In a departure from the previously described susceptors, the segmented susceptor 208 includes two concentric circles of sweep gas outlets. An outer circle of twelve sweep gas outlets 214 surrounds an inner circle of twelve sweep gas outlets 216. It can be readily seen from FIG. 12 that the outer sweep gas outlets are distributed about the center of the segmented susceptor 208 at intervals of 30°, or at 1:00, 2:00, etc. The inner circle of sweep gas outlets 216, on the other hand, are offset 15° rotationally with respect to the outer circle, and thus occupy rotational positions at 12:30, 1:30, etc., intermediate the outer circle of outlets. This increased number of sweep gas outlets and staggered relationship of the concentric circles increases the uniformity of sweep gas underneath the wafer and improves performance therefor; as was previously described with respect to FIG. 9.

FIG. 11 illustrates in dashed line, an interface 219 between the top section 208 and a bottom section 218 of the segmented susceptor 202, the bottom section being seen in top plan view in FIG. 13. The outer periphery of the bottom section 218 is substantially circular, except for three flats 220 disposed at 120° intervals therearound. The outer periphery of the bottom section 218 fits within a similarly shaped lower step 222 of the top section 208, as seen in dashed line in FIG. 12, and in cross-section in FIG. 14. The flats 220 of the bottom section 218 cooperate with inwardly-facing flats 224 formed in the lower step 222 to rotationally orient the top section 208 with the bottom section 218. The bottom section 218 further includes a small central throughbore 226 within which a downwardly depending hub or spindle 228 of the top section fits.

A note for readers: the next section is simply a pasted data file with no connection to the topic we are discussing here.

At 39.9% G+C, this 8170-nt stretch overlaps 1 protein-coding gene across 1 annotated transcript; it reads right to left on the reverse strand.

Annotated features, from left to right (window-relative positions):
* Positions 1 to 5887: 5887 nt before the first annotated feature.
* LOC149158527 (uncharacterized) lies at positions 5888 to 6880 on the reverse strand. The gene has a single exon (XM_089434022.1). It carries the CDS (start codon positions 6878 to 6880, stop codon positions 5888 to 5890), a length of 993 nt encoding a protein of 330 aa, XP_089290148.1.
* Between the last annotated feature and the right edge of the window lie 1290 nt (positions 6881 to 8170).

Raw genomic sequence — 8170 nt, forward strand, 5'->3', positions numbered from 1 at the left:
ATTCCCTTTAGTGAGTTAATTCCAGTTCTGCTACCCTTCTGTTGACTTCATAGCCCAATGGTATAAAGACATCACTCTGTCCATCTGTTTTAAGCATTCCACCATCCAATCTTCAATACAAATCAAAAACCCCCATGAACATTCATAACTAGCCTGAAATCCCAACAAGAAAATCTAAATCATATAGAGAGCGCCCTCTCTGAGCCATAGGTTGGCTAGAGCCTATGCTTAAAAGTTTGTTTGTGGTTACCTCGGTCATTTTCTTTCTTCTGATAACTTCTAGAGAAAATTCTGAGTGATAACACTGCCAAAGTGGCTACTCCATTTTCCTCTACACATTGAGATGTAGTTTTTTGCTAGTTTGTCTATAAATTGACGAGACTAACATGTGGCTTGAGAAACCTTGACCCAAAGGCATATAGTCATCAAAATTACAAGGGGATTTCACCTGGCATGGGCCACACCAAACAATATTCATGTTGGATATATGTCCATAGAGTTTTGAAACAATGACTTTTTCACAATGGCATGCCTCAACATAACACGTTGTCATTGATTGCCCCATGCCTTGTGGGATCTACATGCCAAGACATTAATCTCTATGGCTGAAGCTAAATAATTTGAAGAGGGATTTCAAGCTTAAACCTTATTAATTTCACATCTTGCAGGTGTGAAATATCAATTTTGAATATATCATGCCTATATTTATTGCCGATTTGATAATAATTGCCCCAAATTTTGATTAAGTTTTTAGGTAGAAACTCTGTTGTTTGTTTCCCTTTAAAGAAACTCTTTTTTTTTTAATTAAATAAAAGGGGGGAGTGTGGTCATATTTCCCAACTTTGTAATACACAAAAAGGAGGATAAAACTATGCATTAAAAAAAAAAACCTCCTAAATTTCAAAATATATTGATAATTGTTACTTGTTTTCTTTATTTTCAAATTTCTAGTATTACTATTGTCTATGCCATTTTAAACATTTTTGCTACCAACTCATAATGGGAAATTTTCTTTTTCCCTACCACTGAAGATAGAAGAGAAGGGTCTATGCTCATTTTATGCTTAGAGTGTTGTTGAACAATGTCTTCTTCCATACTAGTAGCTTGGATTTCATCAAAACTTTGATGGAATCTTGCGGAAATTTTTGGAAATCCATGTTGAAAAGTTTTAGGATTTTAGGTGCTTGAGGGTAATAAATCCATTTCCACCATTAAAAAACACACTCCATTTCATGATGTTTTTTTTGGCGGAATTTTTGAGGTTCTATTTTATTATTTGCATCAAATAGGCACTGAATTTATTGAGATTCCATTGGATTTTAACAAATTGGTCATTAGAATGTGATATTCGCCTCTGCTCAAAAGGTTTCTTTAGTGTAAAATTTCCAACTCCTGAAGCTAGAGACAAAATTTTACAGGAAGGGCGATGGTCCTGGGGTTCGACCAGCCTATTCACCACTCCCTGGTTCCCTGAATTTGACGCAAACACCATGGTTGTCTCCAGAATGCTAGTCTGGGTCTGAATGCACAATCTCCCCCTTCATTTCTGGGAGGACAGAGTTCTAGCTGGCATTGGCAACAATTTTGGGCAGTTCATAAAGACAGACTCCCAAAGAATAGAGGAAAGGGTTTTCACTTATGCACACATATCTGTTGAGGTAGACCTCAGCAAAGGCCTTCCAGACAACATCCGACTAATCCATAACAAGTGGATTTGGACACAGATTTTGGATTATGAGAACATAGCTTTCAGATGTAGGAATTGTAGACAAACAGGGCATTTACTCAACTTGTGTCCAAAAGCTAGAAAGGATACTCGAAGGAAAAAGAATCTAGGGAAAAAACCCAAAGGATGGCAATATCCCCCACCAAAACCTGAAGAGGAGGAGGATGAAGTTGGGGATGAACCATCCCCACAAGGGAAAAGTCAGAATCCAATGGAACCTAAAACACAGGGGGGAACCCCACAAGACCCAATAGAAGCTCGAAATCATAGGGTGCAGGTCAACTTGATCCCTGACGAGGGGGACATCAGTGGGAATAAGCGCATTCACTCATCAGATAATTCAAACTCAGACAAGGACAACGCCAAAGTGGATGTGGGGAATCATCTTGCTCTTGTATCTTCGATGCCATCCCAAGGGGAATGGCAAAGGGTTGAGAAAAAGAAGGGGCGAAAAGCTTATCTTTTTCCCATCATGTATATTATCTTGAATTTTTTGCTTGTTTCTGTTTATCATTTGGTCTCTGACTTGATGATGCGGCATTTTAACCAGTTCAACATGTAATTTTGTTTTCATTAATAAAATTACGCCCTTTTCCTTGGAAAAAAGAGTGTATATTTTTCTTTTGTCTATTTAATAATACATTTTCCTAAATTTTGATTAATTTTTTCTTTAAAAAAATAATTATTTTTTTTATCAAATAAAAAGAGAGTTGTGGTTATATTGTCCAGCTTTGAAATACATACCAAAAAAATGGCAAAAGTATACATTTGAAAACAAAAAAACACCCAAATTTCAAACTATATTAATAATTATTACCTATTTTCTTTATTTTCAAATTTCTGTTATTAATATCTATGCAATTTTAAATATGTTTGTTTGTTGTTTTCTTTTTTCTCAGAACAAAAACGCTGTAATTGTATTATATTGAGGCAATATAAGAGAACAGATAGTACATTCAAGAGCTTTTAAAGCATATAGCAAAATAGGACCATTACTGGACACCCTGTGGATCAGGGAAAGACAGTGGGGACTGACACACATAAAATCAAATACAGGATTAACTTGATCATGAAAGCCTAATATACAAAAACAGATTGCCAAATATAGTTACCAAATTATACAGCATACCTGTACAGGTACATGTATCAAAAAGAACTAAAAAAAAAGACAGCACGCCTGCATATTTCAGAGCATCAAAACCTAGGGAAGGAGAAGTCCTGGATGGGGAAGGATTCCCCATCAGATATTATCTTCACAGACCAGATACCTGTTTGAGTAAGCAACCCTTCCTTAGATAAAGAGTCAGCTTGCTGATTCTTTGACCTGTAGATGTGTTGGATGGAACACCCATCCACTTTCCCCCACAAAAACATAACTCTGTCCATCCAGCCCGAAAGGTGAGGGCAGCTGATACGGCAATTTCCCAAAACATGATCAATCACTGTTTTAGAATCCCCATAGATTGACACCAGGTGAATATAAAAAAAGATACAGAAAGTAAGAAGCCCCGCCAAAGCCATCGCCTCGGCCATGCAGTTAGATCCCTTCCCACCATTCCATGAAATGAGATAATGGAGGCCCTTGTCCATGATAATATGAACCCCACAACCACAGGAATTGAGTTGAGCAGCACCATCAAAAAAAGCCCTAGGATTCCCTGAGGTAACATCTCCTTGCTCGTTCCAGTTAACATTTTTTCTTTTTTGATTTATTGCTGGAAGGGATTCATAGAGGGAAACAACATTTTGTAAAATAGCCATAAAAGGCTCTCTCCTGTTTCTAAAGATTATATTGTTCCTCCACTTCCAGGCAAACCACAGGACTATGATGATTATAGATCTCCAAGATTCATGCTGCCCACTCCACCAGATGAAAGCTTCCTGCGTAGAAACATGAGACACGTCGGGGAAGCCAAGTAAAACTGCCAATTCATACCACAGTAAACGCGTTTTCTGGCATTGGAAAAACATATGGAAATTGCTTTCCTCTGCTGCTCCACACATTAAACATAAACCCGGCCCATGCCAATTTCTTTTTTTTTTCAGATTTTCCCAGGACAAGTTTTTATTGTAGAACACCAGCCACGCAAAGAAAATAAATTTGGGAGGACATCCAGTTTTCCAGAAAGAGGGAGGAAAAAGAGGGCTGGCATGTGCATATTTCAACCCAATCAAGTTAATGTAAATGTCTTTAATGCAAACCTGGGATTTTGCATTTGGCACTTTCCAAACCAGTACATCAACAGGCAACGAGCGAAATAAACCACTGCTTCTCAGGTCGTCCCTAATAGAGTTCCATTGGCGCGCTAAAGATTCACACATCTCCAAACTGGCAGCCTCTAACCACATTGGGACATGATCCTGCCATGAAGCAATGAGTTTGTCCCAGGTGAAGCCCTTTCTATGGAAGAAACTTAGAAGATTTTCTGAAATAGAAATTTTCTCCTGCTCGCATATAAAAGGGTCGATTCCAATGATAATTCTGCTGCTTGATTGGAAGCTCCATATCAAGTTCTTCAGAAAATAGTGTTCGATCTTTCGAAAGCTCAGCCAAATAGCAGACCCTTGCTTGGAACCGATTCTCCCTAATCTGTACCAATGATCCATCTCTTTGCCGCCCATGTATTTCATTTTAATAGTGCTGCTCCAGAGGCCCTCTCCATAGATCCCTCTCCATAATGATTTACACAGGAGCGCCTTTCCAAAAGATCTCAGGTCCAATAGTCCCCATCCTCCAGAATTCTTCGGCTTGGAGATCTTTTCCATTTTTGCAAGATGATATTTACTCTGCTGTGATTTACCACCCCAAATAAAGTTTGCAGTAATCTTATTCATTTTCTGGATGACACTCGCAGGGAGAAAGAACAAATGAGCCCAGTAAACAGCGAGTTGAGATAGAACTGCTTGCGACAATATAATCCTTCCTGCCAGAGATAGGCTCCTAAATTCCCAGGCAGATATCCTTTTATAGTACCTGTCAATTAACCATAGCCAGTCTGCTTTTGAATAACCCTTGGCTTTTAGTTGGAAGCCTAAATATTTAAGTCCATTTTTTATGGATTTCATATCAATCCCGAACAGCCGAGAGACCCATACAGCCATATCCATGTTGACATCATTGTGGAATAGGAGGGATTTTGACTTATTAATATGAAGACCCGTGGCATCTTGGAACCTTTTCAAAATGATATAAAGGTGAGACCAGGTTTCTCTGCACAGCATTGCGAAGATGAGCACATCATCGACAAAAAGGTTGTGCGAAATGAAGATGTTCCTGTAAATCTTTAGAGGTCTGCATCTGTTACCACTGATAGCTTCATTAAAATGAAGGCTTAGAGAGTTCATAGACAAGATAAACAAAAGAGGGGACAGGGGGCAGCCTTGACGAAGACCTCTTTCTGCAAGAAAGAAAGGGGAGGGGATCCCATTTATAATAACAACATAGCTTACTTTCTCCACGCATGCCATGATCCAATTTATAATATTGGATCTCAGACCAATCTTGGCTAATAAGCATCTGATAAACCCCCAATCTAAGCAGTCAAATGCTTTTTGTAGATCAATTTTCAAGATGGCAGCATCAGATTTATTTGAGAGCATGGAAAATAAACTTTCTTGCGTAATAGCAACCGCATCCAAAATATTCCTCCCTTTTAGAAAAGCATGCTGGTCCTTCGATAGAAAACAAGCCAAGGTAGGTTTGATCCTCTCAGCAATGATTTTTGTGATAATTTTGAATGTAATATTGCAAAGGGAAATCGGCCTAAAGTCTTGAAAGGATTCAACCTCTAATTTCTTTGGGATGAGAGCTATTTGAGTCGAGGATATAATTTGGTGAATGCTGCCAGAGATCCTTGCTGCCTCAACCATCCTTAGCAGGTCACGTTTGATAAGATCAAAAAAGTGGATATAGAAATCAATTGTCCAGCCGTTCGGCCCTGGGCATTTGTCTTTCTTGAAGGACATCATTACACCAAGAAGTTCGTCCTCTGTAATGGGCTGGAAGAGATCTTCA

The underside of the bottom section 218 includes three shallow spider arm cavities 230, similar to those previously described. The cavities 230 communicate with vertical gas flow passages 232 leading to a plurality of gas distribution grooves 234 formed in the upper surface of the bottom susceptor section 218. As seen in FIG. 13, each gas flow passage 232 communicates with diverging grooves 234 which travel circuitous paths extending first radially outwardly, then circumferentially adjacent the periphery of the susceptor lower section, and finally generally radially inwardly toward the center of the bottom section 218. In this manner, sweep gas flows substantially through the entire susceptor in a generally axisymmetrical pattern to provide even heat transfer to the sweep gas from the hot susceptor, and visa versa.